Only a fool wants war. But once a war starts, then it cannot be fought half-heartedly. It cannot even be fought with regret, but must be waged with a savage joy in defeating the enemy. – Derfel Cadarn (Excalibur, Bernard Cornwell)

Some things fucking suck, but we still gotta get them done. How we do these brutally painful things probably says more about us than how we do the easy stuff, the stuff we’re good at and the stuff we love.

The idea of committing to something painful and refusing to stop is well illustrated in this video of Gary V eating increasingly spicy chicken wings:

I’m always getting sucked back into my own comforts. For my family, Sunday is about comfort, taking the day slowly, and relaxing. Often we do that so well that shifting back into gear on Monday is a huge challenge. Caffeine and epic music can help grease the gears:

Then it’s a matter of getting down to the work. I’ve found that the thing I dread doing the most is the thing I should be doing. On days I’ve done well, I skip looking at emails and I go straight into doing the hardest thing. On days I don’t do so well, I end up wandering through emails and end up on chat support with an Amazon support rep trying to return a book for $8. The question I ask to determine whether I’m being productive or not is, “Does doing this activity bring me closer to where I want to be in 5 years?” If the answer is “No” the best thing to do is abandon the task and start doing something I can foresee contributing to a more successful future.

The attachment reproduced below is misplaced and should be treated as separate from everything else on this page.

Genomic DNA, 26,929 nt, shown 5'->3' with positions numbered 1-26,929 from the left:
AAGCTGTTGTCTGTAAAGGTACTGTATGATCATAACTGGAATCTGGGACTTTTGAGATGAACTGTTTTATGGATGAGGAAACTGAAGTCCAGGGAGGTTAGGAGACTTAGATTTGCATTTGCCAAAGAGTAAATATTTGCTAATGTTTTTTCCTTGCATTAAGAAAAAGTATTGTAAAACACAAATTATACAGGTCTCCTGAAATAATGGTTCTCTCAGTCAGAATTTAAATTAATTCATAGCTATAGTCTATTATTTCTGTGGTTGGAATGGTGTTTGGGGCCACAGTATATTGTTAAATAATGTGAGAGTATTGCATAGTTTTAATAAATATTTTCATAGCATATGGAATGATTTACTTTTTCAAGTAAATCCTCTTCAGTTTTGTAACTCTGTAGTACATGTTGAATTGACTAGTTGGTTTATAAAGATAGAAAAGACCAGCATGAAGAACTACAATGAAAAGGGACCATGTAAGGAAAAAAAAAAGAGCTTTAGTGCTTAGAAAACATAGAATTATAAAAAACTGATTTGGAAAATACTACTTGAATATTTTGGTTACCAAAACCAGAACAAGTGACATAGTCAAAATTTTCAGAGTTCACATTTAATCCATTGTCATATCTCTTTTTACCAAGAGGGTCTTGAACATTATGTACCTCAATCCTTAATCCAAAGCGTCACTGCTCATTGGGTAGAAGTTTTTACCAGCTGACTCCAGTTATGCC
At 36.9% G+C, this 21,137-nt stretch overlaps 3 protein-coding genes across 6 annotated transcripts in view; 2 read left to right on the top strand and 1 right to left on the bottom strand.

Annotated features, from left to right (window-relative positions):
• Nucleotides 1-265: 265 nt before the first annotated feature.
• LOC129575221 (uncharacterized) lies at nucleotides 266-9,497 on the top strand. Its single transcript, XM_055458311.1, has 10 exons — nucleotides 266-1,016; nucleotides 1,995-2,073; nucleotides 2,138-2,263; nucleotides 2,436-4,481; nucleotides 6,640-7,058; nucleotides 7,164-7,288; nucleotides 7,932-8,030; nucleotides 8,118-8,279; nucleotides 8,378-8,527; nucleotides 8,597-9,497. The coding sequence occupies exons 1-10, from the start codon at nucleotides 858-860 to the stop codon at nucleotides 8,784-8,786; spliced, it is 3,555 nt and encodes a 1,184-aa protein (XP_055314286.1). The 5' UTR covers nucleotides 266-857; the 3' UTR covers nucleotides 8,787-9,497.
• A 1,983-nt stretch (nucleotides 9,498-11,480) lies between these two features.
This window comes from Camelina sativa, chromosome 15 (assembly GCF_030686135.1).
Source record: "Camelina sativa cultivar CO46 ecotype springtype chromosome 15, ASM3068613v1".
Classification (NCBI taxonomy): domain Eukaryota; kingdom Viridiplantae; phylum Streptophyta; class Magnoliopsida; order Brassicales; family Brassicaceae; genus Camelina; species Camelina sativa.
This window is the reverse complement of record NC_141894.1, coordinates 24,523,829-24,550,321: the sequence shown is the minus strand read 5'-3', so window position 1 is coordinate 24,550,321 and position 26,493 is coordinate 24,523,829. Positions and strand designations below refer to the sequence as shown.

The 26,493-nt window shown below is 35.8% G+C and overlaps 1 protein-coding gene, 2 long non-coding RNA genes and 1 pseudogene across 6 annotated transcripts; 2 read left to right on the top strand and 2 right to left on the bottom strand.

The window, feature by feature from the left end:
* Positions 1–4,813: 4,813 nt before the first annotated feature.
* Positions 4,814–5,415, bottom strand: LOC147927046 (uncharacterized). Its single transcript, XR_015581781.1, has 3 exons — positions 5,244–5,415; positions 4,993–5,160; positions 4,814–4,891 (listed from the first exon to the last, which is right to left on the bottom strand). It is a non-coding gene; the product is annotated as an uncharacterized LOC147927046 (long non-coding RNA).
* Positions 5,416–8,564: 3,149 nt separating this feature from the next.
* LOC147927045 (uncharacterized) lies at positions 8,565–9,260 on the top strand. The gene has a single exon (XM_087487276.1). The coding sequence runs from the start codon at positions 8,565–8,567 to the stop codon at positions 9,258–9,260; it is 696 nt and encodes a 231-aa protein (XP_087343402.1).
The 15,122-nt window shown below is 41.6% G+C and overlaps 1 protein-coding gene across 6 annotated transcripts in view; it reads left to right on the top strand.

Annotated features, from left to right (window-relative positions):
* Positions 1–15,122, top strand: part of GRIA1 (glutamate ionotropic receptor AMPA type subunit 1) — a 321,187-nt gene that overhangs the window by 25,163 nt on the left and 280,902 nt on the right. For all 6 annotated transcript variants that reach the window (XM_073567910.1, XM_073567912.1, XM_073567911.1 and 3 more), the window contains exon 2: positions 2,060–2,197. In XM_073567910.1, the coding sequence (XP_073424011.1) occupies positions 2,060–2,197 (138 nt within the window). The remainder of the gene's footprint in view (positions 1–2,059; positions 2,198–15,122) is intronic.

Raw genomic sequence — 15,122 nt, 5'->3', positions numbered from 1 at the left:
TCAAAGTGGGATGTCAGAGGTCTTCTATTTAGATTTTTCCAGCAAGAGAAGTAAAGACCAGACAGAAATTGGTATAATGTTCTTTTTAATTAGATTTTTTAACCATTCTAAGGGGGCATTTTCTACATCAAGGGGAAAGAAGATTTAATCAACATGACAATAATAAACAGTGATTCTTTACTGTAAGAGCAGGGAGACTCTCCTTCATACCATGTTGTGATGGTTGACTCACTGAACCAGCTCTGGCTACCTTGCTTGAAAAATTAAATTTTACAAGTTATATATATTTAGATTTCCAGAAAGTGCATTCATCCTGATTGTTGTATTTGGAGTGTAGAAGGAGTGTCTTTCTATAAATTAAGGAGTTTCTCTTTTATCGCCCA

Sometimes that thing is studying a new technique or skill that will contribute to my work. Sometimes the activity is simply doing good work for a client I expect to be working for in 5 years.

Right now, the war I didn’t want is the war of Sunday Ryan vs. Monday Ryan. Monday Ryan cannot fight half-heartedly. He can’t fight with regret. He must wage war with a savage joy in defeating himself.

How To Get Depressed Because Summer’s Over

Fall is my favourite season, but I do get depressed when the daylight hours shorten. While I don’t necessarily suffer from full-blown Seasonal Affective Disorder (I don’t think!) I do get a little blue when I’m getting less exposure to the sun/nature/outdoors in general.

The colder weather means going outside is more of a pain in the ass. Snow and ice force me to use footwear which needs to get put on and taken off every time I indulge in some outside time. It doesn’t sound like much of a barrier – but those little inconveniences, for me, can be the difference between hours spent outside and zero time outside for days in a row. Most of the time, I just don’t do things unless it’s really fucking easy to start doing them. “Start” is the important word here, because the activity itself can be difficult. I don’t mind exercising, I maybe even like it. But if starting it is difficult, there’s little to no chance I’m going to do it. Any of it.